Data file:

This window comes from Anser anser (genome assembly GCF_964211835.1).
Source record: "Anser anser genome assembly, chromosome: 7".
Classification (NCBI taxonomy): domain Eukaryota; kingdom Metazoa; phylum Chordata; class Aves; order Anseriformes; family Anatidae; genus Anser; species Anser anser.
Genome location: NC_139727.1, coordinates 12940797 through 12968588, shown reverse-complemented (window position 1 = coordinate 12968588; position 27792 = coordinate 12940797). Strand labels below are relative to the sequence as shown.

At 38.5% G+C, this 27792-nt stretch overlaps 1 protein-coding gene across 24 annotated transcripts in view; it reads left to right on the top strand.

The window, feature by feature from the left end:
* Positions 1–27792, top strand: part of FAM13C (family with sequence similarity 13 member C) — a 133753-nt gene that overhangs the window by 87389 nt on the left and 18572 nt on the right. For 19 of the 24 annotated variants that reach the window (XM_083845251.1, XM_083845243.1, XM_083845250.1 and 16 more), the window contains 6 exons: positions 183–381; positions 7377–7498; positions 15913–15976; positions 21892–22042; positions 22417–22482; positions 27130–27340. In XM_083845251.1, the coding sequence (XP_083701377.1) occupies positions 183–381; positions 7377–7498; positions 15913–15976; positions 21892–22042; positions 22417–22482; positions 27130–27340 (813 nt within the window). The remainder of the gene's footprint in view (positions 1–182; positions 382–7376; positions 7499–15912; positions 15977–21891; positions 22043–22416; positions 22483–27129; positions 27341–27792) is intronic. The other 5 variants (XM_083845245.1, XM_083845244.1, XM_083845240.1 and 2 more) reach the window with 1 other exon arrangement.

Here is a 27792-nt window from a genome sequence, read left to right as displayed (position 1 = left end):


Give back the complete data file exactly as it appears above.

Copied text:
This window comes from Anser anser (genome assembly GCF_964211835.1).
Source record: "Anser anser genome assembly, chromosome: 7".
Classification (NCBI taxonomy): domain Eukaryota; kingdom Metazoa; phylum Chordata; class Aves; order Anseriformes; family Anatidae; genus Anser; species Anser anser.
Genome location: NC_139727.1, coordinates 12940797 through 12968588, shown reverse-complemented (window position 1 = coordinate 12968588; position 27792 = coordinate 12940797). Strand labels below are relative to the sequence as shown.

At 38.5% G+C, this 27792-nt stretch overlaps 1 protein-coding gene across 24 annotated transcripts in view; it reads left to right on the top strand.

The window, feature by feature from the left end:
* Positions 1–27792, top strand: part of FAM13C (family with sequence similarity 13 member C) — a 133753-nt gene that overhangs the window by 87389 nt on the left and 18572 nt on the right. For 19 of the 24 annotated variants that reach the window (XM_083845251.1, XM_083845243.1, XM_083845250.1 and 16 more), the window contains 6 exons: positions 183–381; positions 7377–7498; positions 15913–15976; positions 21892–22042; positions 22417–22482; positions 27130–27340. In XM_083845251.1, the coding sequence (XP_083701377.1) occupies positions 183–381; positions 7377–7498; positions 15913–15976; positions 21892–22042; positions 22417–22482; positions 27130–27340 (813 nt within the window). The remainder of the gene's footprint in view (positions 1–182; positions 382–7376; positions 7499–15912; positions 15977–21891; positions 22043–22416; positions 22483–27129; positions 27341–27792) is intronic. The other 5 variants (XM_083845245.1, XM_083845244.1, XM_083845240.1 and 2 more) reach the window with 1 other exon arrangement.

Here is a 27792-nt window from a genome sequence, read left to right as displayed (position 1 = left end):